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Derivatives

After Liberalization, Bankers Ask For More

This year saw the introduction of licenses to trade non-renminbi derivatives in China and a burgeoning market access product industry, though it may be short-lived.

Anita Fung

This year saw the introduction of licenses to trade non-renminbi derivatives in China and a burgeoning market access product industry, though it may be short-lived (see following story). But derivatives professionals are still wanting more. They are asking for an onshore renminbi currency and rates market as well as more local players stepping in to provide distribution channels to the local corporates. "Opportunities in China will gradually grow with the roll out of the [World Trade Organization] schedule towards a fully liberalized market by the end of 2006," said Anita Fung, treasurer and co-head of Asia-Pacific global markets at HSBC in Hong Kong.

Market participants said the domestic market has gained momentum after regulations granted new licensing for non-renminbi derivatives (DW, 2/2). "The new regulations for derivatives have also provided greater clarifications on derivatives business and we expect activities in this area to increase in the coming years," added Fung. In addition to international houses, more domestic players are expected to obtain a license and start their own forays into the market. "Local financial institutions are better at extending credit to local corporates and will be able to offer derivative products to a larger array of small and medium size enterprises. This will bring a lot of new clients to the market," said Jamie McWilliam, Asian head of derivatives marketing atABN AMRO in Hong Kong. Domestic financial houses will likely act as intermediaries and distribute products structured by foreign players.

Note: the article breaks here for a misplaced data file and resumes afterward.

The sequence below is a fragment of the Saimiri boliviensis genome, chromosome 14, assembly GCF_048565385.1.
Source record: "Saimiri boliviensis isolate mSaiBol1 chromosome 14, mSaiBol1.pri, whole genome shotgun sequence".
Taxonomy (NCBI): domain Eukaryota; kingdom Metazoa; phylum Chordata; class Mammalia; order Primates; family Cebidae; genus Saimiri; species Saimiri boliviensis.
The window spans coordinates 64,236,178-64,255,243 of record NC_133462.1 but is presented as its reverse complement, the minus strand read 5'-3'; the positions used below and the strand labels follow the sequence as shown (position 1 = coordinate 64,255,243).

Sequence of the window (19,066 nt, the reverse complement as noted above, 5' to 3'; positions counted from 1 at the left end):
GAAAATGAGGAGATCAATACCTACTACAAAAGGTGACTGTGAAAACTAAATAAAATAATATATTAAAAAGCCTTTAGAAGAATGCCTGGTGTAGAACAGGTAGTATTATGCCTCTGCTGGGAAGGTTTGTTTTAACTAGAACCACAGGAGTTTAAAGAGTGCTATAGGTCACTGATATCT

Qualified foreign institutional investor quotas are expected to be enlarged, given the growing interest in the domestic Chinese market. This year over a dozen firms obtained QFII status, which allows them to trade domestic assets as well as offer synthetic market access products. "We'll see further increases in allocations," said McWilliam. These have mostly been used as an investment product, but McWilliam said, "There's not only an equity derivatives angle. It can also be used as a risk management tool, for example by purchasing domestic vanilla or callable bonds."

Also in the sights of bankers is the possibility of an onshore domestic currency derivatives market. "We may see further interest rate liberalizations as well as the possibility of an onshore renminbi derivatives market, which would better allow banks or corporates to hedge their renminbi and interest rate exposures," said HSBC's Fung. Participants also anticipate some retooling of the currency peg against the U.S. dollar within the next few months (DW, 11/12).

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